Sunday, 1 April 2018

The Unlovely Sea

Over on Instagram, I've decided to join in with the 100 day project, which sees thousands of creatives commit to producing something on their chosen subject and in their chosen artform every day for 100 days, starting on April the 3rd.  Committing to a single project for three months seems like an excellent way to maintain focus which is sometimes something I find challenging - I'm always thinking of all the other things I might be writing.  But not for the next 100 days!



The project I've chosen to concentrate on is inspired by my trip to St Ives in Cornwall at the beginning of March.  I went down there to see an exhibition at the Tate St Ives on work inspired by Virginian Woolf's writing.  From the Tate site: "Author of classic texts including To the Lighthouse and the pioneering feminist text A Room of One's Own, Virginia Woolf spent much of her childhood in St Ives.  This exhibition is led by her writing, which will act as a prism through which to explore feminist perspectives on landscape, domesticity and identity in modern and contemporary art - with works by over 80 artists, including Laura Knight, Gwen John, Vanessa Bell, Winifred Nicholson, Sandra Blow, and Dora Carrington."

The exhibition more than lived up to my expectations, but just as inspiring was the time spent staying in St Ives.  I grew up in a landlocked county far from the sea.  All my encounters with it are tinged with the strangeness of the foreign, even on the beach at Llansteffan in south Wales, where the estuarine expanse of the river means a walk along the hard sand to reach the coast itself, or at St Bees in Cumbria, where the roar of the water infiltrating the gaps between the pebbles on the beach is deafening well before the waves reach you.



St Ives is a town surrounded by the sea on three sides and thronged with tourists for most of the year, but in early March it was quiet, alternately slapped with torrential rain that comes in horizontal off the sea, and baked by a bright warm sun that shone long enough to dry the sand piled in the streets closest to the shore.  It was filled with art, good and bad.  It was a riddle of streets and cobbled alleyways.  Behind the new frontages of the restaurants and cafes on the harbour front, the buildings were mostly old fishing cottages with self consciously quaint names that had been added in the last few decades.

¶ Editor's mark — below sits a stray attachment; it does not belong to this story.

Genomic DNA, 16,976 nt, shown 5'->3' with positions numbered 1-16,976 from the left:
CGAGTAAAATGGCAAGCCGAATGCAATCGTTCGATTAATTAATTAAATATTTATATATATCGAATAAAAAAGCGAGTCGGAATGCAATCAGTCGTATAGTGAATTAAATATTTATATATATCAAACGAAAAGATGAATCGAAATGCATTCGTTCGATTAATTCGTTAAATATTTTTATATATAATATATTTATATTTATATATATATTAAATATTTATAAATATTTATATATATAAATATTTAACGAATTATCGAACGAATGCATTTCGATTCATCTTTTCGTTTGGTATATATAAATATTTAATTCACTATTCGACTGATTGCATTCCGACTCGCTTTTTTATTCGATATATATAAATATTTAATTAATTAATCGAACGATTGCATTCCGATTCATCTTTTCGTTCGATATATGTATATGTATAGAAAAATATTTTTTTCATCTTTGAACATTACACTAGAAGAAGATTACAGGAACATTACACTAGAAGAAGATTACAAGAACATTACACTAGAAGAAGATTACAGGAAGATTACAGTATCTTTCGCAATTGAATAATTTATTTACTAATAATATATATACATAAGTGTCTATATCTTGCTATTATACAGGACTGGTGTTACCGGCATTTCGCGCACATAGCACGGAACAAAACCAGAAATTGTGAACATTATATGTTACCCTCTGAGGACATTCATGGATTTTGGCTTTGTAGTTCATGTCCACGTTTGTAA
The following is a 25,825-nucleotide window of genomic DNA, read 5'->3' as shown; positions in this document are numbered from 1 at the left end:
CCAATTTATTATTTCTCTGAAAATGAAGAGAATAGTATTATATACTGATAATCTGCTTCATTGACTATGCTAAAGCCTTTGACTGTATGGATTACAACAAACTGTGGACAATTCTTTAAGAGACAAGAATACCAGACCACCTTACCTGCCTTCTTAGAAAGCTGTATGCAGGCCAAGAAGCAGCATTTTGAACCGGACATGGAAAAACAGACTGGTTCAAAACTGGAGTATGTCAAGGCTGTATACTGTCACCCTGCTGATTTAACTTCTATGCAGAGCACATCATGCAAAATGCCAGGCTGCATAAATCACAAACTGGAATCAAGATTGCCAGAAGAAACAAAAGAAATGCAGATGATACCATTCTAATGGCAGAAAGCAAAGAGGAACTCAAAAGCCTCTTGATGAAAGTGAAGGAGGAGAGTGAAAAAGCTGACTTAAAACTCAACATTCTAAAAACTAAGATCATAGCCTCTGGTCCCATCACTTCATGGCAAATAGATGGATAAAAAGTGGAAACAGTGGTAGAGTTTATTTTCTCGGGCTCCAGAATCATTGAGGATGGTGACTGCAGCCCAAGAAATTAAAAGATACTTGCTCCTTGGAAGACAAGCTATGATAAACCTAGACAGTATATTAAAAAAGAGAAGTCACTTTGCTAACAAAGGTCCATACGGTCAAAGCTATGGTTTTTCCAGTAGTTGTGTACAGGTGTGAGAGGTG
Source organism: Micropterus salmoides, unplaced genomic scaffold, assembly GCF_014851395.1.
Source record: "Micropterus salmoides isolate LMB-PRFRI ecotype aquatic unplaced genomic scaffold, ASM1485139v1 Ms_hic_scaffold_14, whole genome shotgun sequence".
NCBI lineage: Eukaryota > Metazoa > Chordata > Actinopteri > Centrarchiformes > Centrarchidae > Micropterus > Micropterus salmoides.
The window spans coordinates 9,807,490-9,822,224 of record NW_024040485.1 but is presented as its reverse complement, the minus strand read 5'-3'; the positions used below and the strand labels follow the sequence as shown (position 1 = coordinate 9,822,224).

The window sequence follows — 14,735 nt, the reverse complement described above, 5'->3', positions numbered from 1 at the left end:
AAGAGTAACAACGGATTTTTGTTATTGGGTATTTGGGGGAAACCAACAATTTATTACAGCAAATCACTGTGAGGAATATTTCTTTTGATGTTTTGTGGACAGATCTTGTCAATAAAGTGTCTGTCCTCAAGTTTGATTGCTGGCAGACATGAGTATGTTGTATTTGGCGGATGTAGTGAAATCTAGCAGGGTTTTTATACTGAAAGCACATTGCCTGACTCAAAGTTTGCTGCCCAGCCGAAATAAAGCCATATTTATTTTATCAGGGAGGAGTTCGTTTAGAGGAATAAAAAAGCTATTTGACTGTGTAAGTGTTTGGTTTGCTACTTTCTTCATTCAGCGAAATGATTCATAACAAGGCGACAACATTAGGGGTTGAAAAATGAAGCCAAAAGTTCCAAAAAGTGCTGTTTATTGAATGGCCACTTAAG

There was the sense, always, of shifting curtains of light which hid the town's recollection of a recent past: of the artists' colony; of a living made from the sea; of the cultural tides which met and mingled there. When it came to thinking up a project I'd be happy dedicating 100 days to, it struck me that I couldn't have hit upon a richer vein of inspiration than this mix of salt water and artistic history.

The flotsam and jetsam.  The artists and writers who made St Ives their home, real and imagined.  The mythology of the sea: the selkies and sirens and smugglers, the Jenny Hannivers and forgotten, shell encrusted creatures of the shoreline.  The landscape beaten into shape by the hammer of the wind.  The spells knotted into fishing nets, and the songs sung under the white moon which brought the boats home safely.

I'll be exploring all of these things and more over the next hundred days, through a mix of poetry, prose poems, short stories, creative non-fic and little snippets.  Very excited to see what appears!


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